Greensboro city leaders, business owners meet to discuss new safety ordinance

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GREENSBORO, N.C. — On Monday city leaders and business owners met virtually and discussed a new safety ordinance as violence has reached record highs across Greensboro.

Greensboro city council members have weighed options for an ordinance since fall 2020. The idea is back again in response to recent violence around the city.

“We’ve had to call the cops at my bar almost every night that we’re open,” said Drew Wofford during the virtual town hall. Wofford owns Chemistry Nightclub on Spring Garden Street.

Since reopening in his doors to customers in March Wofford has seen unusual levels of violence in and around his venue.

“We’re just getting to the point now customers are losing their minds,” he said. “They’re drinking too much, it’s a much bigger issue than bars.”

Mayor Nancy Vaughan told business owners the ordinance is not intended to fix the root cause of violence, but to increase safety measures for businesses with a track record of violence.

“This shouldn’t just be a blanket approach which is going to be every single bar, restaurant, tavern, grill,” Vaughan said. “This might be an ordinance that you have to work your way into.”

Vaughan proposed a phased approach to establishments serving alcohol first, then convenience stores and hotels and lastly neighborhoods where violent crime has increased.

Greensboro entrepreneur Andy Zimmerman said the ordinance should include strict penalties for businesses where there is repeated violence involving weapons.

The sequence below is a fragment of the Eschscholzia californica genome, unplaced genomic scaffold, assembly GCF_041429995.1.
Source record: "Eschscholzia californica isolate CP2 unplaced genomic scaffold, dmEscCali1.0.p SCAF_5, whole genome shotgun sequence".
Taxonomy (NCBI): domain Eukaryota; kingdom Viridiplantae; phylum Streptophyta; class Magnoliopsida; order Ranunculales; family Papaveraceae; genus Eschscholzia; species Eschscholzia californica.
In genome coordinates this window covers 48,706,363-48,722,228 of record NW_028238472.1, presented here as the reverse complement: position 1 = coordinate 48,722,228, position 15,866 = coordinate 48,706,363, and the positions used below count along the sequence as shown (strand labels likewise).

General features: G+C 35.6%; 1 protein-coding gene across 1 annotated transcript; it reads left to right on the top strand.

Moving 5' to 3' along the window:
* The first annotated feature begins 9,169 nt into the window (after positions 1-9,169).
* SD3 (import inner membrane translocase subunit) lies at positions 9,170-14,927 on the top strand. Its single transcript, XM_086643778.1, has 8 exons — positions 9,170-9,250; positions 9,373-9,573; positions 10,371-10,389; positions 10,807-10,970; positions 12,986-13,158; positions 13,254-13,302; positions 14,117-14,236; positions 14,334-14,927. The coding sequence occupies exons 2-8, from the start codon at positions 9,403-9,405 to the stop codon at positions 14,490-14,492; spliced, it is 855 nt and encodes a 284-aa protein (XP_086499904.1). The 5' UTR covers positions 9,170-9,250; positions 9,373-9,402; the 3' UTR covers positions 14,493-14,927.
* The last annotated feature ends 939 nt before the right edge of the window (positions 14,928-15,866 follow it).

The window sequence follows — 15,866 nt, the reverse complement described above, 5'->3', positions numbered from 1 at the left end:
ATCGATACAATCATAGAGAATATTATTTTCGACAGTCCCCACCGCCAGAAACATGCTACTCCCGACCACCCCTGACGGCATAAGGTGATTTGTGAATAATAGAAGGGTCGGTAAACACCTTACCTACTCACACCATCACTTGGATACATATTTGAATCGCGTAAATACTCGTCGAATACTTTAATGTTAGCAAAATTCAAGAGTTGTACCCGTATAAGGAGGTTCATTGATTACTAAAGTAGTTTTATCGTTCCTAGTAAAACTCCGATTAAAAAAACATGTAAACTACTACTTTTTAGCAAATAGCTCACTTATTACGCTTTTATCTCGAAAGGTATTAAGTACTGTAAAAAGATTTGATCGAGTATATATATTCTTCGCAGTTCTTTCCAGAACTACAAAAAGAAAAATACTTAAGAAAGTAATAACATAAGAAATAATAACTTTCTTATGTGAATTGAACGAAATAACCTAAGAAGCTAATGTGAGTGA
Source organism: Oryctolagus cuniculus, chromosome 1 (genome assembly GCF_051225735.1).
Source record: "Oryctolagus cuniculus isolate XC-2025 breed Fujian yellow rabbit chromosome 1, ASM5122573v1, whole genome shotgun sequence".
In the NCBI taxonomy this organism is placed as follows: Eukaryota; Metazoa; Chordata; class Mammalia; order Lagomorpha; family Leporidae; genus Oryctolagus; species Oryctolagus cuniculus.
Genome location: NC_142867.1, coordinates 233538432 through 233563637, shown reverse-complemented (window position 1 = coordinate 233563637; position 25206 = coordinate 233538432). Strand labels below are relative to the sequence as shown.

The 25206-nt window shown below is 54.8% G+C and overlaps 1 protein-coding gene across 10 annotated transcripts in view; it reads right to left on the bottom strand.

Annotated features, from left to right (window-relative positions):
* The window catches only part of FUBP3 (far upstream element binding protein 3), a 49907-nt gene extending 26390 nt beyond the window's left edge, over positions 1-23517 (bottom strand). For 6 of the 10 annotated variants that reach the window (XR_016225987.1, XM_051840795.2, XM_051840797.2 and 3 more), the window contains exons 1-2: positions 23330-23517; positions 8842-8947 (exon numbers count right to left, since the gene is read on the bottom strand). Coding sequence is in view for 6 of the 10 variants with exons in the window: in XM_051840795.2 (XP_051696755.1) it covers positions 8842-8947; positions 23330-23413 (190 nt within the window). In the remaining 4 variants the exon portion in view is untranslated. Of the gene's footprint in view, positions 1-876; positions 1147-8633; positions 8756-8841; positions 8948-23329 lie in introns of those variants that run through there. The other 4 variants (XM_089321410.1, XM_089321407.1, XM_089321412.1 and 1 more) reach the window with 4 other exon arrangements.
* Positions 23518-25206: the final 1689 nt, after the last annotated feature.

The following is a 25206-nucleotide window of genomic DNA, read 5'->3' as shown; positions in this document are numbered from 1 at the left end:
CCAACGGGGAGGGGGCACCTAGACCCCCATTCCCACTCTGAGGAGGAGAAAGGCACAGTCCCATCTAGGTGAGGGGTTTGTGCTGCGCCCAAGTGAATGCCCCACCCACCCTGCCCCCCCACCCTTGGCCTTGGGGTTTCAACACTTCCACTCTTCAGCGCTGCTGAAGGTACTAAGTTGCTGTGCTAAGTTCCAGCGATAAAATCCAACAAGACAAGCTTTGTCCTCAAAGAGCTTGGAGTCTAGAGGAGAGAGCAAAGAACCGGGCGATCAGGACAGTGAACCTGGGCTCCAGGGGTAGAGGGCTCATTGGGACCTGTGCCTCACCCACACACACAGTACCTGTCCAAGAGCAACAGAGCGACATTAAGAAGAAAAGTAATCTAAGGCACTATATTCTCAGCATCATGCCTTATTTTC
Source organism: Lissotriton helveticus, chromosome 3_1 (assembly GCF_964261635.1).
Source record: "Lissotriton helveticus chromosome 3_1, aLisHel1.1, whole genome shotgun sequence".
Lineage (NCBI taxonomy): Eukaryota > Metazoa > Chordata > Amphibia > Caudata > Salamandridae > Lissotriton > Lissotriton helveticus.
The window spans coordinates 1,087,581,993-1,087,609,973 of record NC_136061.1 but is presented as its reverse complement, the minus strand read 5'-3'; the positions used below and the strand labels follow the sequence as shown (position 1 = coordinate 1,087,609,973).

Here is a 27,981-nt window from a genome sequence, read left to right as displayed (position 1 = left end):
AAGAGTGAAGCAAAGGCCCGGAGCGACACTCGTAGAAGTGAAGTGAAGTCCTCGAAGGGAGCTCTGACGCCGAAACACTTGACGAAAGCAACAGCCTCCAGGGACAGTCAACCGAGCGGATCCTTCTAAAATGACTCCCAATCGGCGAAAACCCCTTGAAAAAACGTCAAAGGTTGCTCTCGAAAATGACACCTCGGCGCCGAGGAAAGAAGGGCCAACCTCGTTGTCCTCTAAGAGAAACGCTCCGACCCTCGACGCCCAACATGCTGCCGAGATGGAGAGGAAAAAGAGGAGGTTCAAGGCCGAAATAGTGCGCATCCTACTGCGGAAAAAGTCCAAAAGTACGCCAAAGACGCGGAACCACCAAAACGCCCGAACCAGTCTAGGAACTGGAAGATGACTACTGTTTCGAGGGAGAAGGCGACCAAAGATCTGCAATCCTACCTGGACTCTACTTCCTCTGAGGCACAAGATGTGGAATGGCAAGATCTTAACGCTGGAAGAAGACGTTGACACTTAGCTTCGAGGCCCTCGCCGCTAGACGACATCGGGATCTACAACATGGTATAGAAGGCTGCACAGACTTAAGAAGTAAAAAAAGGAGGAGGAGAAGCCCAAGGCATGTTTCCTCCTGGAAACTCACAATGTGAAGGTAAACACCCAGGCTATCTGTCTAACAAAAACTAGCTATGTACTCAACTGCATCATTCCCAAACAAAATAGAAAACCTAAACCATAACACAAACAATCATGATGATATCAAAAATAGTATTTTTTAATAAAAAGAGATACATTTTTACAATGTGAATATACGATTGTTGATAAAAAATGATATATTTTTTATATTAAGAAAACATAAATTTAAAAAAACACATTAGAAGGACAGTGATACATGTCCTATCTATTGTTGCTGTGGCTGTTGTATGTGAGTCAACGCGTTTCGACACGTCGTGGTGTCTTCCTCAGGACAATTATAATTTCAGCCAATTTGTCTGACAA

“We need something more than willy-nilly to stop the violent crimes that are happening,” Zimmerman said. “Can we just have a limit to where we say if it happens again we’re going to shut your business down and everybody is held accountable to that.”

Founder of the North Carolina Bar Owners Assocation Tiffany Howell shared a draft ordinance during the virtual town hall.

“We cannot be responsible for how people behave,” she said. “I can’t be responsible for someone who has a weapon out in their car.”

Ideas in Howell’s draft include permits for promoters using a venue, more police officers visible and ready to respond during peak hours and a commitment from responsible business owners to cooperate with inspections or investigations. It also included adequate staffing and the capability for city officials to revoke permits or issue fines if an incident occurs at a venue.

Wofford hired a temporary security guard over the weekend to deter violence in and around his nightclub.

“I am even looking myself at hiring private security,” he said. “Never in nine and a half years have I ever had to say I need security at my venue.”

The next virtual town hall about the safety ordinance proposal is scheduled for May 10th at 5:30 p.m. via Zoom.

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